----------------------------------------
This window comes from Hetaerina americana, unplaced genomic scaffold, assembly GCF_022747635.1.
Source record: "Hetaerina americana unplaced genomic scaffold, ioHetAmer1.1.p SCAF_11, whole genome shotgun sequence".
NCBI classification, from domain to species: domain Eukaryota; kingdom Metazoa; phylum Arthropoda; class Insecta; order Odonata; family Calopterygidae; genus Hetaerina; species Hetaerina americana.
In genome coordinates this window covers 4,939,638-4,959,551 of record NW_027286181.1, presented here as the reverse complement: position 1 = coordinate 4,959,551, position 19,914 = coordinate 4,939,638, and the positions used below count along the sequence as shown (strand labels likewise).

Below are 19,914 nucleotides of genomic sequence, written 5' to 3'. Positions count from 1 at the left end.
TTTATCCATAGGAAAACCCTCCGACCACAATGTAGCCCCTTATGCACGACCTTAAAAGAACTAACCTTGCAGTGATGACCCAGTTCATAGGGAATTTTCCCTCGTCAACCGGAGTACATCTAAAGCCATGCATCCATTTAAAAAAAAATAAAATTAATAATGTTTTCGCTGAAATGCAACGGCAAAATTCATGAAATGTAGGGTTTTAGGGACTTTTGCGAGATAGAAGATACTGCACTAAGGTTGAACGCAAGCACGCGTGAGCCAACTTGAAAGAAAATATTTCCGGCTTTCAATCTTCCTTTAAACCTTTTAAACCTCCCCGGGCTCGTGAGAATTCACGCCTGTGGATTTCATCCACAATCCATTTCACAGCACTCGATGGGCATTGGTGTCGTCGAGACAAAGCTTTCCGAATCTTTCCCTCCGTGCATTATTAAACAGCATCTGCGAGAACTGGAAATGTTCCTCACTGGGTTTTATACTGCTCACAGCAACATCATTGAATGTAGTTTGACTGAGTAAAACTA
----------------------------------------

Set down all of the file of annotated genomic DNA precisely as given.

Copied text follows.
This window comes from Hetaerina americana, unplaced genomic scaffold, assembly GCF_022747635.1.
Source record: "Hetaerina americana unplaced genomic scaffold, ioHetAmer1.1.p SCAF_11, whole genome shotgun sequence".
NCBI classification, from domain to species: domain Eukaryota; kingdom Metazoa; phylum Arthropoda; class Insecta; order Odonata; family Calopterygidae; genus Hetaerina; species Hetaerina americana.
In genome coordinates this window covers 4,939,638-4,959,551 of record NW_027286181.1, presented here as the reverse complement: position 1 = coordinate 4,959,551, position 19,914 = coordinate 4,939,638, and the positions used below count along the sequence as shown (strand labels likewise).

Below are 19,914 nucleotides of genomic sequence, written 5' to 3'. Positions count from 1 at the left end.
TTTATCCATAGGAAAACCCTCCGACCACAATGTAGCCCCTTATGCACGACCTTAAAAGAACTAACCTTGCAGTGATGACCCAGTTCATAGGGAATTTTCCCTCGTCAACCGGAGTACATCTAAAGCCATGCATCCATTTAAAAAAAAATAAAATTAATAATGTTTTCGCTGAAATGCAACGGCAAAATTCATGAAATGTAGGGTTTTAGGGACTTTTGCGAGATAGAAGATACTGCACTAAGGTTGAACGCAAGCACGCGTGAGCCAACTTGAAAGAAAATATTTCCGGCTTTCAATCTTCCTTTAAACCTTTTAAACCTCCCCGGGCTCGTGAGAATTCACGCCTGTGGATTTCATCCACAATCCATTTCACAGCACTCGATGGGCATTGGTGTCGTCGAGACAAAGCTTTCCGAATCTTTCCCTCCGTGCATTATTAAACAGCATCTGCGAGAACTGGAAATGTTCCTCACTGGGTTTTATACTGCTCACAGCAACATCATTGAATGTAGTTTGACTGAGTAAAACTA